What strikes us as we consider the uniqueness of our way of life is that each practice connects with every other practice. These values are a package deal. With God’s help, we try to keep them going strong 100% of the time. As humans, we fall short of that goal often. Nonetheless, our eyes remain fixed on this particular path. But drawing a clear line that divides our celibate vocation from every other non-celibate person is next to impossible. Throughout time, there have been billions of married people sorting their values in ways that makes sense to them. It would be rather presumptuous for us to assert, “There has never been a married person who would describe vulnerability, hospitality, a shared spiritual life, and commitment as core values of a marriage.” We’ve never tried to make a claim that all celibates live one way and that all married people live in a wholly distinct way. There are places of unavoidable overlap in values that may manifest differently in individual couples. For instance, we know many married couples who regard welcoming children into their family as an essential aspect of their vocation. Welcoming children is a form of radical hospitality even if our friends rarely would use the word “hospitality” when describing why they are so committed to welcoming children. We do our best to avoid celibate triumphalism. It would be wrong to highlight how a monastic community in Guatemala runs an orphanage and overlook an untold number of married couples called to practice a similar ministry. We’re also entirely averse to writing anything on this blog that amounts to “We’re awesome because we do x, y, and z.” It’s difficult to say what God has called us to because of the way the tasks fit uniquely within our celibate vocation rather than because we’re better Christians for doing them.

The spiritual life rarely has neatly defined limits even as Western society has collectively howled for divisions and separations between “opposites.” Offering a working definition of something does not necessarily mean rendering it wholly distinct from all other things — even things in seemingly opposite categories. If you want to make Lindsey super irritated, try asserting that STEM disciplines are completely separate from the liberal arts disciplines. We have spilt so much ink since the Enlightenment trying to establish clear categories of difference. However, there is value in recognizing BOTH/AND constructions. Both men and women are people and bear God’s image. Both clergy and laity have important roles in the life of the Church. Both celibacy and marriage are vocations. We all live in the tension of being both sinner and saint. Recognizing the commonalities between things previously regarded as disparate deepens our appreciation of a world created by a God who is limitless, mysterious, beyond definition.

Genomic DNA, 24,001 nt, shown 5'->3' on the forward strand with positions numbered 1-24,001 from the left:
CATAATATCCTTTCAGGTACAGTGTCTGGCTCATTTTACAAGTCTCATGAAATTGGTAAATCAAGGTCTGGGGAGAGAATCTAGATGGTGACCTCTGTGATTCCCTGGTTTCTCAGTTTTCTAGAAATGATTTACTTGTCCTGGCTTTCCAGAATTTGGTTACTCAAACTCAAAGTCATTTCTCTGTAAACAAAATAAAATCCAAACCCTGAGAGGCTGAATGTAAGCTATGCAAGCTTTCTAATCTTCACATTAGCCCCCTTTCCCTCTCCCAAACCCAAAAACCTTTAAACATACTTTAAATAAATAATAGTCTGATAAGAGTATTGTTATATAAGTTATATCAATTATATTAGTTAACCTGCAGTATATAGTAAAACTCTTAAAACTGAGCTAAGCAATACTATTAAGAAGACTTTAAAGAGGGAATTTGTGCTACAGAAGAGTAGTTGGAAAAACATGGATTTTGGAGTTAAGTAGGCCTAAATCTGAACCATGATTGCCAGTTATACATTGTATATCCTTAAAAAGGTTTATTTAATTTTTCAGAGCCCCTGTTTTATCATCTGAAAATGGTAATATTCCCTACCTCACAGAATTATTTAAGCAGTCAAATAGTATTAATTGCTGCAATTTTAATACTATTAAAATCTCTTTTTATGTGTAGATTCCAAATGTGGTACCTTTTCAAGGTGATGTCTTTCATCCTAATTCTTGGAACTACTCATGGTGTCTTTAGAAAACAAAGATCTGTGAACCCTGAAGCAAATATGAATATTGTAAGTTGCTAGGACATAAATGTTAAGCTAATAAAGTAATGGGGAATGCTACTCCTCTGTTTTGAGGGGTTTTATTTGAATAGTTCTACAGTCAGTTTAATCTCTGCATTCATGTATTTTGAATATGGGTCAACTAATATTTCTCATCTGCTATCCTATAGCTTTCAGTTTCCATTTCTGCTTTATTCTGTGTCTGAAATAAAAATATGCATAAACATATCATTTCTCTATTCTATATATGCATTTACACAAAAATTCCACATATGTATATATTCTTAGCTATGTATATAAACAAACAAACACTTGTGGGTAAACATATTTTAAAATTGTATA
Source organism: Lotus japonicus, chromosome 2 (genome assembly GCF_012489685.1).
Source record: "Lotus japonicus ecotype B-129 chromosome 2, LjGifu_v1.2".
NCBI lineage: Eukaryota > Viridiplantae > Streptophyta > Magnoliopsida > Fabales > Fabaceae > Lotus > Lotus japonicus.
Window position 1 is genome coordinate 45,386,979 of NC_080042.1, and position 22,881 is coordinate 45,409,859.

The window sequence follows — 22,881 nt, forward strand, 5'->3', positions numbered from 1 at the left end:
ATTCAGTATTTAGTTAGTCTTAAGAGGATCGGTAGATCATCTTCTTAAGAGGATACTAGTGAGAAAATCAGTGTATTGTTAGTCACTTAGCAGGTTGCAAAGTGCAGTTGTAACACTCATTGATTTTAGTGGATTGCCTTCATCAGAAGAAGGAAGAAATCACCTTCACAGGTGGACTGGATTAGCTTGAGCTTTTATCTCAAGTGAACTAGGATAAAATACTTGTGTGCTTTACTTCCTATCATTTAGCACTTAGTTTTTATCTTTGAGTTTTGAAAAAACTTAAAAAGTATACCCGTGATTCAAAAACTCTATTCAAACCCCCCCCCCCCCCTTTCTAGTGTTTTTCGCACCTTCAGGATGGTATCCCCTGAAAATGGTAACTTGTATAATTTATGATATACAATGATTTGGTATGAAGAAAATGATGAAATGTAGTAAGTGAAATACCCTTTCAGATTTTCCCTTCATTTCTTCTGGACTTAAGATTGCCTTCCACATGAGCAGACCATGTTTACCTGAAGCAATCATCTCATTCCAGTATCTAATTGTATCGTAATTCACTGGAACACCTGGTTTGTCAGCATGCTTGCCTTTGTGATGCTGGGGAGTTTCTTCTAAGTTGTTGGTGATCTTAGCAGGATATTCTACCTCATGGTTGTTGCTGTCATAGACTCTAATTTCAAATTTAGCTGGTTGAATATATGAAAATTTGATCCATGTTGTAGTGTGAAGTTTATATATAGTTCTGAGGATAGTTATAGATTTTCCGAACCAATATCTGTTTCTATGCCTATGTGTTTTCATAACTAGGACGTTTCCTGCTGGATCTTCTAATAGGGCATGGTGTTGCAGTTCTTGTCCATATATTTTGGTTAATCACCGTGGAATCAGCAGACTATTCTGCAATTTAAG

Our definition of celibacy fits snugly into the place of both/and. If how we live our vocation inspires non-celibate people to be more vulnerable, to practice more hospitality, to steward a communal spiritual life, and to consider making authentic commitments to one another, then perhaps it is bearing some good fruit. More to the point, as celibate people living in the world, we’re constantly inspired by non-celibates who make these values work amidst the craziness of life. If we recognize ways that our life looks different from other people’s lives, those differences likely stem from the fact that everyone is different. God isn’t up there in heaven shouting down to us clearly if some values are inborn and others need to be cultivated within our vocation. Truth be told, we can all grow towards Christ. And as long as we fix our eyes on Christ and pattern our lives after His example, we should be rejoicing that our lives look similar.